We check the ceiling for leaks because we are now below the plumbing. Now if the home has a finished basement there are a lot of these things that we can not check because the walls will be covered. This can be a cause of concern in the basement because the basement walls are covered and that’s where the mold would typically be if the basement is not dry.
Seeing that were in the basement most likely the heating system is there. We list some of the systems where we’d typically see and what we look for but this is by no means everything that we inspect on a typical home inspection. We look over the system for safety concerns and anything that looks not correct.
Hot Air System
If you have a forced air system we will pull the air filter to see if it needs to be changed. We look for service tags on the system to see if it’s being maintained on a regular basis or not. Most of the systems with forced hot air in New England are fueled by gas whether it’s propane or natural gas. A typical thing we look for is the flame on the burner we want to look like a true blue without any yellow. There are some telltale signs when looking at the flame to see if you have a cracked heat exchanger or not. We also looked to see if the condensate system has been maintained properly and that it’s working correctly.
Baseboard heating systems
These types of systems are very popular in the northeast and are typically a cast-iron boiler or a steel boiler that is fueled by oil. These are typically hydronic systems with circulators that transport water from the boiler in a loop system to baseboards in the rooms and then back-to-the boiler. It sometimes is harder to see malfunctions with a boiler because you can’t take it apart. So what we are typically looking for is leaking, also other things like the expansion tank to see if the diaphragm is working correctly or if the tank is full of water. We also look for the relief valve to make sure that is so far off the floor and that there are no signs that have been releasing water pressure. We also look for the age of the system to give you the customer a better idea of how much longer you have with that system in your new home.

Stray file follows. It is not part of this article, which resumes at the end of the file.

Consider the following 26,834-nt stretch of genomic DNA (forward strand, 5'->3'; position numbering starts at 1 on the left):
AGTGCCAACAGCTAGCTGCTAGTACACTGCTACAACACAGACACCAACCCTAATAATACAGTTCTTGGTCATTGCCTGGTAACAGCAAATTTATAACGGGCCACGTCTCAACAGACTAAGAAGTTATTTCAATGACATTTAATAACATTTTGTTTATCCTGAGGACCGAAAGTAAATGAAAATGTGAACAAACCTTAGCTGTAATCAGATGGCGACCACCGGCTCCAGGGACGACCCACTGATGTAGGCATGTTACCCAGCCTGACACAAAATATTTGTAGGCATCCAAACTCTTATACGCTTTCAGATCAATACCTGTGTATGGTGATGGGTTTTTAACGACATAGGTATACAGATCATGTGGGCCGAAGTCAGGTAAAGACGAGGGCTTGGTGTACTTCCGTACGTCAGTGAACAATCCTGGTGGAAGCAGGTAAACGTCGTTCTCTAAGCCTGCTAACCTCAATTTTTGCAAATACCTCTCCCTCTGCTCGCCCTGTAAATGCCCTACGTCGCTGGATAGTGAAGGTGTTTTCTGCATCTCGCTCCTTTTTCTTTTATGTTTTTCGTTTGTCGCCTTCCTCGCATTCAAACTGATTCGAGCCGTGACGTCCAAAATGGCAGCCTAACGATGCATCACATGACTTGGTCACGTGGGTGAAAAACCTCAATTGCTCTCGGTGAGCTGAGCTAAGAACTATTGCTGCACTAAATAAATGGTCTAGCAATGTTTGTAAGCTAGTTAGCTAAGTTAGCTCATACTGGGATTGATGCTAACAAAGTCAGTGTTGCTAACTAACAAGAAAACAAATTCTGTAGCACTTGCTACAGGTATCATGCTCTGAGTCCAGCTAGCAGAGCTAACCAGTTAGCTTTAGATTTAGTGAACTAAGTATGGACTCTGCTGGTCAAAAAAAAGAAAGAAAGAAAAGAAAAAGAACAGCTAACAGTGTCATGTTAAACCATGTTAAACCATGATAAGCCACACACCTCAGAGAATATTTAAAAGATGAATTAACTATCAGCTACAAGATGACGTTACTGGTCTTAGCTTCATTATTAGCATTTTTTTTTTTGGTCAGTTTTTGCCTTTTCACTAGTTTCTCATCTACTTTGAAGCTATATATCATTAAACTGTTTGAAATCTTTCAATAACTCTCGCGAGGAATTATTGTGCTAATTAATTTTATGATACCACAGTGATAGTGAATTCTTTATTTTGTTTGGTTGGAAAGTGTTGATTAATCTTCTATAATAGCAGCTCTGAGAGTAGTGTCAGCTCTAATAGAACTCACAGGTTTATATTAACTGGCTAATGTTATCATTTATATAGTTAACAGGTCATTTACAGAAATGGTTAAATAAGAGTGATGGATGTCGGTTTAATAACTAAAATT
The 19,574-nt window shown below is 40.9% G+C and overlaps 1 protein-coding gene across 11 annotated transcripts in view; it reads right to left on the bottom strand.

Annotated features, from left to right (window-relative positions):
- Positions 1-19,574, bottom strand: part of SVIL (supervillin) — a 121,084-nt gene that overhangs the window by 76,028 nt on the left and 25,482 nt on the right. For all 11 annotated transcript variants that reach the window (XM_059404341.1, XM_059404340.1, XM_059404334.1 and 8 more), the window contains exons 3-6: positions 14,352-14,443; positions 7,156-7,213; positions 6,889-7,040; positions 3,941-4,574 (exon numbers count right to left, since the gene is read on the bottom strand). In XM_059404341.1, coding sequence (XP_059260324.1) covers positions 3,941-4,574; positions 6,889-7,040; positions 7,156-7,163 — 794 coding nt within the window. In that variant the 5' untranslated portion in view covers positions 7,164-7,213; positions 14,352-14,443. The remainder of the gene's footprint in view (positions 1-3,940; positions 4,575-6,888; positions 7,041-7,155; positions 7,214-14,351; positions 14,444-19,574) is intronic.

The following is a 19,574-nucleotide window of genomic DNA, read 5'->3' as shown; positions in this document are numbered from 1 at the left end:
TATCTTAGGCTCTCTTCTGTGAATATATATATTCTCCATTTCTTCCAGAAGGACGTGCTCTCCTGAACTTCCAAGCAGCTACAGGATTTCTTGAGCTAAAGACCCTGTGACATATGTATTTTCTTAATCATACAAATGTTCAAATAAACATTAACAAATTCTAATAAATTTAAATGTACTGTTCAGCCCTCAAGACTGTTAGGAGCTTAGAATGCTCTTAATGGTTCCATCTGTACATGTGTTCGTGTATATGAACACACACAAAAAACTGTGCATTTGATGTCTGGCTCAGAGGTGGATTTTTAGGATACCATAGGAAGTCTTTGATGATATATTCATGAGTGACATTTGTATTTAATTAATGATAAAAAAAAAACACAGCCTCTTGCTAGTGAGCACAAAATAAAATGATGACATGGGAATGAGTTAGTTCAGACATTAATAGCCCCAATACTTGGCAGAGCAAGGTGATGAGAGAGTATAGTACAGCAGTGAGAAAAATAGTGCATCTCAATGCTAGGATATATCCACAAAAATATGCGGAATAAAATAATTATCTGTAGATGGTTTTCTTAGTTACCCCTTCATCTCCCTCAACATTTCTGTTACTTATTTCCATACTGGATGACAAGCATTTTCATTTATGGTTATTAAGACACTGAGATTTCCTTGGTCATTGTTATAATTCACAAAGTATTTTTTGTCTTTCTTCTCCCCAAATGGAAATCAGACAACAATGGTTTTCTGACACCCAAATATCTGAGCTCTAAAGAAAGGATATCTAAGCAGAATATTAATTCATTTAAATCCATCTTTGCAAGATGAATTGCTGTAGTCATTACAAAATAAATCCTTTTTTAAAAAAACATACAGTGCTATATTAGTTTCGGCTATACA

Here we are looking for the water source… here in New Hampshire we have a lot of homes on wells but the home can be on city water. We do find a lot of water treatment systems from your typical water softener all the way to a reverse osmosis system for the entire home. Some of these systems can beyond the scope of the inspection and we recommend a professional that installed the particular system to come evaluate and show you how they work.
As we inspect the plumbing we are making sure that the drains are of adequate size and that they keep pitching down. We are also checking the material to make sure that they are like kinds material, not PVC connected to ABS. If the floor is unfinished a lot of the time we can find plumbing leaks above by looking at the floor.
Most likely if you are in New Hampshire you are on a well and will want water testing, we offer it and you can find more info NH Water Testing.
Most of the time we find the electrical panel in the basement. Most likely we pull the cover to the panel. If we see something that looks not safe we won’t pull the cover and we will recommend a licensed electrician do so. Once we are in the panel we are looking for breakers that are double tapped signs of rust and corrosion, wires that might have been burned or breakers that are not working correctly.
Now we look at the beam that carries the floor above and the condition of the lally columns. We also look at the bulkhead or the access to the outside while we’re in the basement.
They can limit the home inspection because we cannot see the wall. Is very hard to see if the construction was done properly. For example, a lot of the time a contractor or homeowner will put plastic up on the concrete wall and this will trap moisture from the concrete wall and the new wall and create mold. Or a lot of the time we see the new wall right up against the concrete wall with the insulation rubbing up against the exterior foundation.